Forensic science experts from North Carolina State University are publishing a comprehensive overview of forensic research that can be used to identify child abuse and starvation.”By pulling all of this information together in one place, we hope that we can save the lives of some children and find justice for others,” says Dr. Ann Ross, a professor of anthropology at NC State and lead author of the paper. Ross is also co-editor of the book “The Juvenile Skeleton in Forensic Abuse Investigations.””For example, we looked at issues of neglect in which children are starved to death,” Ross says. “These are supposedly rare, but I’ve unfortunately seen this a few times in my capacity as an advisor to medical examiners. In this paper we offer some guidelines on how to use the mineral density of bones to determine whether a child was being starved.”Proving that a child was starved to death is difficult; it’s essentially impossible to assess normal indicators of starvation once a body has decomposed. But the paper explains that forensic investigators can use a DXA scan, like those used to assess osteoporosis in older adults, to assess bone density and determine whether a child was severely malnourished.Also, because teeth are not as affected by malnutrition as bones are, investigators can compare the development of an individual’s teeth and bones. Stunted growth of a child’s tibia can be a strong indicator of starvation, for example.”These techniques are well-established but are not in widespread use in the United States,” Ross says.”We also combed the existing literature to focus on skeletal injuries that are indicators of abuse and that are unlikely or impossible to be caused by accident,” says Dr. Chelsey Juarez, an assistant professor of anthropology at NC State and co-author of the paper.For example, rib fractures are very rare in accidental trauma, so the presence of rib fractures in children is highly suggestive of abuse.The paper also offers broader advice, such as noting that forensic investigators should determine whether the story they’re getting from a child’s caregiver is consistent with the injuries they see on the child.”The portion of the paper dealing with injuries is particularly important,” Juarez says. “Because while it can be used for post-mortem assessment, it can also be used to examine X-rays of living children who can still be saved from abuse.”Story Source:The above story is based on materials provided by North Carolina State University. Note: Materials may be edited for content and length.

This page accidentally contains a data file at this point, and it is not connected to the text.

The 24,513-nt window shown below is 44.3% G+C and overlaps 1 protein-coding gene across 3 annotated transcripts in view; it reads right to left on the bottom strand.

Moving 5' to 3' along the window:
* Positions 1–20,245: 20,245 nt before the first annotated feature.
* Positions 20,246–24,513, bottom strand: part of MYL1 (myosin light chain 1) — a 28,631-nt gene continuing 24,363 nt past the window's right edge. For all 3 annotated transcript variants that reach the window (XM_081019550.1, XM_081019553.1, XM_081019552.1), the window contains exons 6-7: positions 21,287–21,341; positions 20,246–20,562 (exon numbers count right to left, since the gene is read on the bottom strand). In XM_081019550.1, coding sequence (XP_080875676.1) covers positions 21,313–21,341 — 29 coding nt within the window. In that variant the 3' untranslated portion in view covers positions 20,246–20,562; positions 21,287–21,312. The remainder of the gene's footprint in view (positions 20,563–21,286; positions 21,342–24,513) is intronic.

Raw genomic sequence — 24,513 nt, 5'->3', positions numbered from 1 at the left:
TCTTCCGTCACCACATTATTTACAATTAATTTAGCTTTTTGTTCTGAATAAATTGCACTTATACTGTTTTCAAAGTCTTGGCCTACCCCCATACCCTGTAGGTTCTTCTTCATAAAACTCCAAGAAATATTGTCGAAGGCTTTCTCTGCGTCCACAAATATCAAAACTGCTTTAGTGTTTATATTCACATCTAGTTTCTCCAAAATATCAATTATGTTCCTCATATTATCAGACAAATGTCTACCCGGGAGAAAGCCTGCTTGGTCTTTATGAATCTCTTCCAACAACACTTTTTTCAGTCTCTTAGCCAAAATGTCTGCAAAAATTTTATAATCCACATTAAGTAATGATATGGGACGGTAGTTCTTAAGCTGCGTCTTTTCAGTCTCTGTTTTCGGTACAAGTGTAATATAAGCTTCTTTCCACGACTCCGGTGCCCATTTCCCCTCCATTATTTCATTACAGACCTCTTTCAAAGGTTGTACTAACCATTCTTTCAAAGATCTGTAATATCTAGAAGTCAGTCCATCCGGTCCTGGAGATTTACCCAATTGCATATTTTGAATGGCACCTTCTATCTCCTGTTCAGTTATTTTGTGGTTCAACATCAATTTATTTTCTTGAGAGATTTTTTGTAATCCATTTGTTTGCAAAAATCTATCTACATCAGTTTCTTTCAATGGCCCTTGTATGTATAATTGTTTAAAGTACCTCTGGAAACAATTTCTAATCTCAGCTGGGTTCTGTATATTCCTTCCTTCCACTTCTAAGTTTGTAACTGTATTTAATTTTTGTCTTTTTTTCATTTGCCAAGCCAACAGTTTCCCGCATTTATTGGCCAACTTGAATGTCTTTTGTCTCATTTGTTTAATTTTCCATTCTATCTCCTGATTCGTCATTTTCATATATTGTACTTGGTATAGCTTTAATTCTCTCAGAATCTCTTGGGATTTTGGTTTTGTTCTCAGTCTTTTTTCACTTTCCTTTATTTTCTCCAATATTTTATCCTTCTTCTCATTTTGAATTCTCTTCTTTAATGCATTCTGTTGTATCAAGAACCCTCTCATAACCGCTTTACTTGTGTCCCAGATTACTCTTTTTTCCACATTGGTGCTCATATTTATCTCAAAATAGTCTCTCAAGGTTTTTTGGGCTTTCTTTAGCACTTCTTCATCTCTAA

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Maya decapitated and dismembered their enemies